ESG ‘key to attracting the best investors’

To attract the best investor to your leisure development, it needs the best environmental certification, according to speakers at the Resort & Residential (R&R) Hospitality Forum in Lisbon today (11 October).

Discussing how to make leisure developments attractive to travellers and investors, as well as keeping them attractive, Bernardo Lazcano, managing director at ASG Iberia, said that sellers need to be “on top of ESG and best in class”, for example the top BREEAM property ratings. “When you market that property, you can see the kind of investors that are attracted by that kind of component,” he said.

ASG sold the Hard Rock Hotel Madrid to Arlaes Management for €65M last year, owns the Nobu Barcelona and is developing the first SLS hotel in Europe in Barcelona.

Jordi Vilanova, president of Mercan Properties, said the business is also focused on ESG, describing it as a “win-win” due to both environmental benefits and savings and a premium “definitely not less than 10%”.

“There’s a clear impact on the ADR [and] especially the North American market and some European markets, they’re become more and more sensitive in terms of having ESG or similar labels,” he added.

Mercan Properties has eight hotels in Portugal open and operational and a further 21 under construction, including its partnership with Hard Rock Hotels, which is anticipated to bring the brand to Portugal for 2026 in the form of the 275-key Hard Rock Hotel Algarve in Portimão.

However, location is also key to developing an attractive leisure destination. Ashley Scott, global practice principal - planning + landscape at architectural firm WATG, highlighted the importance of accessibility: “If you can’t get your guest there, you have no project,” he explained, “and that journey from the airport to the resort is very important”.

Lazcano emphasised that ASG was “very returns-driven” with one of the key factors when selecting a location being the liquidity of the market. “It is important to make sure that the product is going to be attractive to investors when we exit,” he said.

Although, there are also nuances to consider – for example, Vilanova highlighted that international visitors to Portugal, for example from Asia and North America, may be in Portugal for an extended period and looking to visit multiple destinations.

“We have properties in Alentejo, the north, in Lisbon and in the south. What we’re really pushing is how we cross-feed from one to the other,” he said.

Francisco Moser, hospitality CEO at asset manager Arrow Global Portugal, spoke of the company’s Vilamoura project in Portugal’s Algarve. The group has been on an acquisition spree for the last year and is “upscaling the whole destination” including the marina, local equestrian centre and sports facilities to transform it into a 12-month destination.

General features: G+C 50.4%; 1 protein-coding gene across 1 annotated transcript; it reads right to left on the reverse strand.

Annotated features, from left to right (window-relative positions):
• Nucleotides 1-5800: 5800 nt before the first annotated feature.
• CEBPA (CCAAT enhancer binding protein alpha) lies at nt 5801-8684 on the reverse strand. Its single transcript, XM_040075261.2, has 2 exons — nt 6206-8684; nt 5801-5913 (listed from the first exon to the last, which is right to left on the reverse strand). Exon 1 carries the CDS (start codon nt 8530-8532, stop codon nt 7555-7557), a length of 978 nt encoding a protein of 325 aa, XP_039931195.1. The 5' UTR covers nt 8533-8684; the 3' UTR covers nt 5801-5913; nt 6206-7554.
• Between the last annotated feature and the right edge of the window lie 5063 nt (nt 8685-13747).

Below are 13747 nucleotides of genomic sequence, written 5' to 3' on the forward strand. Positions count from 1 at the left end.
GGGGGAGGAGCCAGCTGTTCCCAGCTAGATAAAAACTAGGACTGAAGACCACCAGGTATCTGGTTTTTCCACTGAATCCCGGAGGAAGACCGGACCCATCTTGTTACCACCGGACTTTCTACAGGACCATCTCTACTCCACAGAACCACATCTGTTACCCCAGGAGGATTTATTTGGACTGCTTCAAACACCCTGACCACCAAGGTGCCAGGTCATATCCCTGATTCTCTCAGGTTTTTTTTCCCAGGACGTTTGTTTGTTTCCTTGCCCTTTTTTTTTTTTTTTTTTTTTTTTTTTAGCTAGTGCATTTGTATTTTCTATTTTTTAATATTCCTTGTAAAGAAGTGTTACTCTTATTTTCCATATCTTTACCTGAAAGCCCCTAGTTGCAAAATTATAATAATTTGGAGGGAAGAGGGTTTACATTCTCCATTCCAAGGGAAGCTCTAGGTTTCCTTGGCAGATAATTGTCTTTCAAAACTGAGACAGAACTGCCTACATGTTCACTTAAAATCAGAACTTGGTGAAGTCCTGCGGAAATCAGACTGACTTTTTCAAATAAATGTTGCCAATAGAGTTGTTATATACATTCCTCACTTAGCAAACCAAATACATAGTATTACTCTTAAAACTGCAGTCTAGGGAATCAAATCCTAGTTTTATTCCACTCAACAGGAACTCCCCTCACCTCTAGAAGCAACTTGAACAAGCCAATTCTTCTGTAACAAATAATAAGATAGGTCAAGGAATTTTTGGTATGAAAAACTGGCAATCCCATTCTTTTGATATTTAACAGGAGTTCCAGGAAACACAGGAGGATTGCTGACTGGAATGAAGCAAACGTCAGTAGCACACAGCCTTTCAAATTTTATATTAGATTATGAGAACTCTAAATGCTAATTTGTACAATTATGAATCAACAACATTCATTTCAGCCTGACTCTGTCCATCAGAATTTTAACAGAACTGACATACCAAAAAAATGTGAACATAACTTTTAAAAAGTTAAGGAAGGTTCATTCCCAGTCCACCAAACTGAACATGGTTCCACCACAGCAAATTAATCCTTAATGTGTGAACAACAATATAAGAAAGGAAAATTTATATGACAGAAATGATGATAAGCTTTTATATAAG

As for finding assets once you’ve identified a location, Moser said there were a lot of distressed ‘mom & pop’-run assets to be found amidst the “fragmented” southern European market.

“As long as you say that you are in the market interested in acquiring assets, things come to you, you don’t have to look much,” he said.

The local touch is also key to draw guests to destinations. Vilanova offered the example of the way North American airlines have positioned Portugal as a destination – the Caribbean may have better beaches, and Florida better golf resorts, he said, “but there’s a third component combined with these two which is the history – the Portuguese experience makes that unique”.

Moser added that the destination should be differentiated and bring new concepts to market to attract guests in: “The whole spectrum of hospitality activity should be differentiated because we’re not commodities. We can’t compete on price, we have to compete on differentiation,” he said.

And while attracting guests to a destination is one thing, keeping them there and spending and coming back is another. “Hotels and resorts have got to work a lot harder to keep the guest there and occupied,” said Scott, highlighting emerging trends such as monetising the landscape through amenities, and luxury resorts increasingly catering to families.

“We’re being asked now by operators to bring in more family-friendly amenities,” added Scott. “[And] it is the pester power from the children that gets the families back there the next year.”